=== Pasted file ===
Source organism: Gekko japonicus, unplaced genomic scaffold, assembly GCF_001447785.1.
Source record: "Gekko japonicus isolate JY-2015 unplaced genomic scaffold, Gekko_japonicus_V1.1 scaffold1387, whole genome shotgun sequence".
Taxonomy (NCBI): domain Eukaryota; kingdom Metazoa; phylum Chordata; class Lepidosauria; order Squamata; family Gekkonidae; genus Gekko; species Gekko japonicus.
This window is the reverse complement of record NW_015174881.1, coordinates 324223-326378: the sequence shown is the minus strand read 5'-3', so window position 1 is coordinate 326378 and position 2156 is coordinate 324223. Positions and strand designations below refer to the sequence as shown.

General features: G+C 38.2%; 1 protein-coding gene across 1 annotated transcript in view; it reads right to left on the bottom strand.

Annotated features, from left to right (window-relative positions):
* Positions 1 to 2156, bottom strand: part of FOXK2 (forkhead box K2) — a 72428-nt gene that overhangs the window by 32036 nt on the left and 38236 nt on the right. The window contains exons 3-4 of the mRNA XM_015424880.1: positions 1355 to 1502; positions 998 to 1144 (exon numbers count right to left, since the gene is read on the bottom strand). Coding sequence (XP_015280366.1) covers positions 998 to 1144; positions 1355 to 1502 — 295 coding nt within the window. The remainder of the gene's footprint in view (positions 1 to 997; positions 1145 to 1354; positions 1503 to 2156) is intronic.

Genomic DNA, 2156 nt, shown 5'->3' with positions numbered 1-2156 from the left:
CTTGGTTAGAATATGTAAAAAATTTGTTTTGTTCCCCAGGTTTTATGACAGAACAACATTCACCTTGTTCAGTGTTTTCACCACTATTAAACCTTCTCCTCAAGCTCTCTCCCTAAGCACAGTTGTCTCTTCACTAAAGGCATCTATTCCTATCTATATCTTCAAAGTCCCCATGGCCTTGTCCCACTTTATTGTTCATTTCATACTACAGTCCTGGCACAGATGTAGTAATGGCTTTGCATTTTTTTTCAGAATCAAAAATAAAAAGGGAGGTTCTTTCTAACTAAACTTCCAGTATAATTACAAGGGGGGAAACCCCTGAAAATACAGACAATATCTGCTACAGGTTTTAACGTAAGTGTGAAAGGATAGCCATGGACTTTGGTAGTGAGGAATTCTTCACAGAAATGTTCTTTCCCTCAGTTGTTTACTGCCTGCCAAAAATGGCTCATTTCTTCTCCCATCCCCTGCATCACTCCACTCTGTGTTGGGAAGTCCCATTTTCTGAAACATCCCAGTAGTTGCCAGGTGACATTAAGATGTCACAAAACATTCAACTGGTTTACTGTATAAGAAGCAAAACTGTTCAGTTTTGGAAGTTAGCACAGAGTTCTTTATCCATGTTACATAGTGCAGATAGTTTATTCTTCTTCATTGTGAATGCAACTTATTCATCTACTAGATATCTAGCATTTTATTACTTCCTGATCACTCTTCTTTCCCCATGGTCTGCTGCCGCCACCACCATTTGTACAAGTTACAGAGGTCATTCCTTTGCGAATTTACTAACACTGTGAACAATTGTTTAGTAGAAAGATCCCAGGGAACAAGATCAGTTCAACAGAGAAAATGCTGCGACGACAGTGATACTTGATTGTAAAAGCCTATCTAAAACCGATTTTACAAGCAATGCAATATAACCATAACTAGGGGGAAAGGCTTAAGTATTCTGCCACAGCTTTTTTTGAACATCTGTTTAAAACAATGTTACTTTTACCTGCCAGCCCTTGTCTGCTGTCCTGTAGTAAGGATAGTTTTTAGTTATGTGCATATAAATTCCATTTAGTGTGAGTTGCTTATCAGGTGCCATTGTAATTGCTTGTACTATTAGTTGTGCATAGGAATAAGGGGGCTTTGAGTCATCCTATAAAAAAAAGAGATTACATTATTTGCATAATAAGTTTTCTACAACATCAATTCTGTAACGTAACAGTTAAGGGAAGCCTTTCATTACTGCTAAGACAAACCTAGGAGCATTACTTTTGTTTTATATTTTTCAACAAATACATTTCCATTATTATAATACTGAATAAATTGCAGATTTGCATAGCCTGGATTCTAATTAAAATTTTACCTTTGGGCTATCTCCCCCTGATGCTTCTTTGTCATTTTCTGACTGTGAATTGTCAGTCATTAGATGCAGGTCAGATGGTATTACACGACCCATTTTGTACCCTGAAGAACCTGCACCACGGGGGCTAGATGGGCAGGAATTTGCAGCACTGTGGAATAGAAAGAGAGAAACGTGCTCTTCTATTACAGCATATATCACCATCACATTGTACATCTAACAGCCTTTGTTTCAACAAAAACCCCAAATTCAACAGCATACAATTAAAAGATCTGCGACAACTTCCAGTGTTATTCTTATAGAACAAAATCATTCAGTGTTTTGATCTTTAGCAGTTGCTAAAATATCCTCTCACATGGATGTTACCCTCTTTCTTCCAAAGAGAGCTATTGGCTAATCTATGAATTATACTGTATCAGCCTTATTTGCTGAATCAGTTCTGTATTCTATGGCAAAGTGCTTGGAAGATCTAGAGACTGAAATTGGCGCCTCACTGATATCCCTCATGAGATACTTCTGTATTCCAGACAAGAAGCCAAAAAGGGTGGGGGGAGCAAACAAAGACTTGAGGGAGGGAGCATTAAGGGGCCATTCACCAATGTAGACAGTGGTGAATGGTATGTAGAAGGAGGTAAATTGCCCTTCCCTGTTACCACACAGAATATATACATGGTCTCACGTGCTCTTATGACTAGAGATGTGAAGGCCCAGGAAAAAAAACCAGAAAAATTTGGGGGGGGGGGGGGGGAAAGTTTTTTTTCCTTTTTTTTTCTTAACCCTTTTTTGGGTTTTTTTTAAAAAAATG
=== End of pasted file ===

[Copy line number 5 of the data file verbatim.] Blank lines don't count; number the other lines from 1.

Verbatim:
General features: G+C 38.2%; 1 protein-coding gene across 1 annotated transcript in view; it reads right to left on the bottom strand.